Figure 1 illustrates the same passage displayed with the Bravura font at left, Logic's stock Internal font at right. While the difference in appearance of the clefs is somewhat subtle, the same can't be said of key or time signatures. With Bravura, sharps are wider, bolder, and much easier to read. The same is true for time signatures, which simply look more “official”.
Figure 1: Bravura at left, Logic stock font at right.
Another difference is evident in the forte dynamic marking. The thicker lettering, smaller size and acute slant are hallmarks of all Bravura dynamics. This makes them easier to fit onto the page when spacing is tight, as shown in Figure 2, where the staves were moved closer together to allow more systems to fit on the page.
Figure 2: Bravura at left, Logic stock font at right.
The comparison in Figure 2 also makes apparent the difference in shape and “airiness” of Bravura's flat symbols, as seen in the key signature of Gb major. Note also the larger and rounder shape of the whole notes, and the more “robust” look of the quarter rests.
Frilly or Frank?
A striking difference in the way flagged notes are rendered is shown below in Figure 3. Logic's flags (top) are somewhat fancy and sport a distinct amount of overlap. Also, notice that the ends of the flags are clear of the note heads. By comparison, the Bravura's flags are thicker, don't overlap, and their overall straightforward appearance makes them easier to read.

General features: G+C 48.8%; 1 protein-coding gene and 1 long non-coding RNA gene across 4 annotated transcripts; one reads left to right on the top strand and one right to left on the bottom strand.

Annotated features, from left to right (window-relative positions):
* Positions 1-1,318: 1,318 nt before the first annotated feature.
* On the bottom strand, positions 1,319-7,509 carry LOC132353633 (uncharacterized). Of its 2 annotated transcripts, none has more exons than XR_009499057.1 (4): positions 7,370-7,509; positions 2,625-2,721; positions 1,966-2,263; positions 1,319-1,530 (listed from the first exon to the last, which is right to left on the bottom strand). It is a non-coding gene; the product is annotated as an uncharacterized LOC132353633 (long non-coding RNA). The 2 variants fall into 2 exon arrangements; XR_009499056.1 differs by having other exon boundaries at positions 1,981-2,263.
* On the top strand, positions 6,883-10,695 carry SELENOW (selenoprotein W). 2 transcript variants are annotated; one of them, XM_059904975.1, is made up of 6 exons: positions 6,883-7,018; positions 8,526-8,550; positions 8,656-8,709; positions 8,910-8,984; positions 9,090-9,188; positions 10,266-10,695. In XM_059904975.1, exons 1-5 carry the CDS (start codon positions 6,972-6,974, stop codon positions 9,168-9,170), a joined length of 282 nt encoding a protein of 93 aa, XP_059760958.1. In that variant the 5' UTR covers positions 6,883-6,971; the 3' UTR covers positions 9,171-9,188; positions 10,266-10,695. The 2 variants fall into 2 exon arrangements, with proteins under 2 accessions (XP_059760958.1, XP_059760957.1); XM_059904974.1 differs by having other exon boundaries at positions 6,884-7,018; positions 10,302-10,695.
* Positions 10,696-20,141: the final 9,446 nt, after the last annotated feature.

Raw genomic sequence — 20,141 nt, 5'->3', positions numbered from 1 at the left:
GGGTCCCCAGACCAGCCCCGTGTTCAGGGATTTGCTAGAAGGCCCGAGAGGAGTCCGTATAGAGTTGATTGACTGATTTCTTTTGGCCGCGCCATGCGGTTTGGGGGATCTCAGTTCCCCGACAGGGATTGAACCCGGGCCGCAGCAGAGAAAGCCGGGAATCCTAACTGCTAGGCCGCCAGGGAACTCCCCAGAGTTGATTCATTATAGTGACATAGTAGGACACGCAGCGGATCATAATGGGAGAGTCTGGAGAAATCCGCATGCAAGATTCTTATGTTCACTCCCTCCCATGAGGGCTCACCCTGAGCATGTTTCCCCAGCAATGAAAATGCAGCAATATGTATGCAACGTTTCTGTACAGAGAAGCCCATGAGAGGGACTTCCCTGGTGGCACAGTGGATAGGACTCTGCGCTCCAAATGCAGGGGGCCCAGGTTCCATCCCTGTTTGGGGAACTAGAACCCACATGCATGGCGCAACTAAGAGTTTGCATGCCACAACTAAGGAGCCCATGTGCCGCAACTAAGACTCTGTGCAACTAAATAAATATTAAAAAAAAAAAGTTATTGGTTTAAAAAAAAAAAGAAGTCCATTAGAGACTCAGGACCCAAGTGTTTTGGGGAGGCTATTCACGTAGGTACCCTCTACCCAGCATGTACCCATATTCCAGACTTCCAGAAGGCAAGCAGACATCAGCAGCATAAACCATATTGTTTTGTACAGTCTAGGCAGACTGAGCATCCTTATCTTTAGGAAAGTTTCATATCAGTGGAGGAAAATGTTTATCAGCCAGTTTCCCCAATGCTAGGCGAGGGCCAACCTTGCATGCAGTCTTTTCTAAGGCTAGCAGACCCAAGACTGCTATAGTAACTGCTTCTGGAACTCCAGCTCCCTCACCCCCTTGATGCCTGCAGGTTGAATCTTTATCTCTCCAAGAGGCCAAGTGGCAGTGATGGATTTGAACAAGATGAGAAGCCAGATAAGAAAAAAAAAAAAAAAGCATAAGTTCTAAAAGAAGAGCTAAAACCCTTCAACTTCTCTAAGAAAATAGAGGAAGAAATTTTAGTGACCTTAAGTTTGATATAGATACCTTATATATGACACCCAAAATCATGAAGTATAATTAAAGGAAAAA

However, depending on the pitch and the direction of the stems of flagged notes—including eighth notes—the tips of the flags will sometimes connect with the note heads. This can be seen in all of the down-stemmed notes in this part.
Figure 3: Bravura's flags will sometimes connect with the note heads.
Personally I find that disconcerting, but fortunately there's an easy fix. The “Others” section of the Score Project Setting provides an adjustment for Stem Length. Normally this value is set to 7, but bumping it up by one to a value of 8 makes a dramatic improvement (see Figures 4 and 5).